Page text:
Some days are just bad days. The days that doubt sneaks in through a judgmental comment. The days when your mind snags a tiny thread of evidence that you’re not good enough and your confidence quickly unravels. The days where your self-worth teeters on the edge of everyone else’s opinions. The days when finding the up side of down seems monumentally impossible.
Yesterday was that kind of day.
It started out just fine – plenty of coffee and potential. But then I let someone else’s story hijack my happiness.
Recently I auditioned for a local production of writers, reading their own original work on motherhood. And, while I know nothing about motherhood, I know everything about wanting it and the pain of never getting it.
My story wasn’t chosen, and I was fine with that. Oddly relieved, really. The thought of sharing my perspective in person, out loud for an audience to hear, terrified me. But it also stirred something inside of me. Something that may connect with people who have lived a similar journey as mine. Something that led me to be brave and put myself out there.
But that same courageous something was not quite as “fine” with rejection when I read about myself through someone else’s eyes…
“I noticed the four other women auditioning were in their 40s and 50s. They wore conservative department store outfits, had easy to manage hairstyles, and were a little overweight. Even the ladies putting the show together were similar to that ‘average mother genre.'”
Suddenly I was not so freaking fine. I was mad. Then sad. Then as judgy about myself as this stranger was about me.
These words were found on the blog of one of the talented writers that were chosen for the show. This particular writer has a similar story of struggle as mine, and I know how painful that struggle can be.
Let me be clear: I am not upset about not being selected. I am upset about being misunderstood, not fully seen, and pegged all wrong.
I know that I am one of those four women she described, because she also described herself in her post. I very clearly remember her leaving the audition room while I was seated in one of those rickety folding chairs, waiting for my turn.
As I read her words, I immediately began grasping for contradictory facts. I am 40-something, so nothing to contradict there. But I was wearing a vibrant pink sweater set, a turquoise scarf, some slightly faded and fitted jeans, and some seriously edgy, pointy toed, hot pink boots. I wasn’t dressed like a Sears catalog model. I was dressed like I dress – classy with a touch of sass, for Christ sake!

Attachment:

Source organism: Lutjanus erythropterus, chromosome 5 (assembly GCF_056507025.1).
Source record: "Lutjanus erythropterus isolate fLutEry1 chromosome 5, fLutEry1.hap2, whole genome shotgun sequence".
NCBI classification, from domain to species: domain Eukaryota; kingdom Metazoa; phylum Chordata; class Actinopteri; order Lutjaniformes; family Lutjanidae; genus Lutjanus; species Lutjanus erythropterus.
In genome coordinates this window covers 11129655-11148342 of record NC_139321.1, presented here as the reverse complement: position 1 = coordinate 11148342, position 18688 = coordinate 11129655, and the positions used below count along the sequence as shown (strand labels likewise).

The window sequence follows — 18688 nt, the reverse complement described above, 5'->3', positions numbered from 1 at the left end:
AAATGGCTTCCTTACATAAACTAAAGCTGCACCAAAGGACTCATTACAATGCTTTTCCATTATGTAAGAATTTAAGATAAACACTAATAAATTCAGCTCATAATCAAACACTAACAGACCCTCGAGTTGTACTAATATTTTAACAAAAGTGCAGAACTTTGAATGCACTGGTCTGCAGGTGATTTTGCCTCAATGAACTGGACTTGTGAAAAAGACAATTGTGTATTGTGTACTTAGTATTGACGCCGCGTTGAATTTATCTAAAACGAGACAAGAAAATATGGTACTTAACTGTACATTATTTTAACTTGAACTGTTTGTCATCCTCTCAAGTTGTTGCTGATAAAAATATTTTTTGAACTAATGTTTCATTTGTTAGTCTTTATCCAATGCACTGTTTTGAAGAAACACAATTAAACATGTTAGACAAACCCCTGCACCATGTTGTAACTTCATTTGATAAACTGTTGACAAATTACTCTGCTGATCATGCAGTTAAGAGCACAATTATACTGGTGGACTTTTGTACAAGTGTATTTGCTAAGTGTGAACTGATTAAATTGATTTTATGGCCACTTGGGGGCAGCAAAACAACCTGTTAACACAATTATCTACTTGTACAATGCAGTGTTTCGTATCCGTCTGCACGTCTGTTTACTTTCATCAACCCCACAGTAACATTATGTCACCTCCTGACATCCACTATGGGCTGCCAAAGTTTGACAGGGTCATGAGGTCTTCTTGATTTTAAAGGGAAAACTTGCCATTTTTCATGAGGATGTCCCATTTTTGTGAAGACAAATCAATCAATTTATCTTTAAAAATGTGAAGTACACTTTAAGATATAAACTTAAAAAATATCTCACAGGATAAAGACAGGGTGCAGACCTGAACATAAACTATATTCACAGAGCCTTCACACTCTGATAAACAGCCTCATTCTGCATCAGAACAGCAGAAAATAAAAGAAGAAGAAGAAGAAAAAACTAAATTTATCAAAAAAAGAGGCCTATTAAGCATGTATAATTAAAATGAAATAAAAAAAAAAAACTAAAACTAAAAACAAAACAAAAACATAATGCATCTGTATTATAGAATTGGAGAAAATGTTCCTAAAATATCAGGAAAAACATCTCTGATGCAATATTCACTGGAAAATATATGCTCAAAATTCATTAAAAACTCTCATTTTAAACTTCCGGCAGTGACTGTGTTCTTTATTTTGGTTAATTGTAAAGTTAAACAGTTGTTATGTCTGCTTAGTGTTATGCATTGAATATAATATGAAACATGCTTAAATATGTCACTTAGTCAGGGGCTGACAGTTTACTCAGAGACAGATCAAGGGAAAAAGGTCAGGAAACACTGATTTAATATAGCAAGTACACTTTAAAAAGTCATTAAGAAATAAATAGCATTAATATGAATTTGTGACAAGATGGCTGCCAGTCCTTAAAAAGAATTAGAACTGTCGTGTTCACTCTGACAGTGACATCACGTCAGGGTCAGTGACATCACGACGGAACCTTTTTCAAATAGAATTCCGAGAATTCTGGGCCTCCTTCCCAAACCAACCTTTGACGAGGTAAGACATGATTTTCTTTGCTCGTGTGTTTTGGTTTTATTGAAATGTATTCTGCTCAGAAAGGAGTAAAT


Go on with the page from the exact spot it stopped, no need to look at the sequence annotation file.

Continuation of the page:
And let’s talk about my hair. It’s kind of my signature “thing” I like to think. It is long and blonde and not particularly common or “easy to manage”. Oh, and my weight – let’s go ahead and go there. My weight lands me in the “normal” range for my height, but is always on my mind. And apparently on the minds of others as well, as if I needed one more reason to feel insecure about my weight.
So, as I was mentally defending my style and personal appearance and nursing the sting of the snap – and snappish – judgements, my confidence crumbled beneath my cheerful exterior. Inside I felt not good enough. Not pretty enough. Not young enough. Not thin enough. Not talented enough. Not anything enough.
I am not part of the “average mother genre” that I had been erroneously lumped into. I am not a Mom at all. Even though that is all I ever wanted to be. Even though my appearance may indicate otherwise. Even though I would gladly trade in my savvy style for a saggy pair of mom jeans and a Dorothy Hamill haircut if it would change the outcome of my story.
I, like so many of you, have been misjudged and misunderstood. And yesterday I felt that deep within my soul. But isn’t that just the best reminder to all of us to look deeper than the surface?
How about this ladies…
Let’s learn the real stories before making up our own. Let’s leave our assumptions at the door. Let’s celebrate each other instead of comparing and competing. Let’s lift one another up. Let’s withhold judgement. Let’s be supportive and encouraging. Let’s include others instead of excluding them. Let’s not define people by their appearance. Let’s live and let live. And please let us love each other.
And THAT my friends, is finding the UP side of down.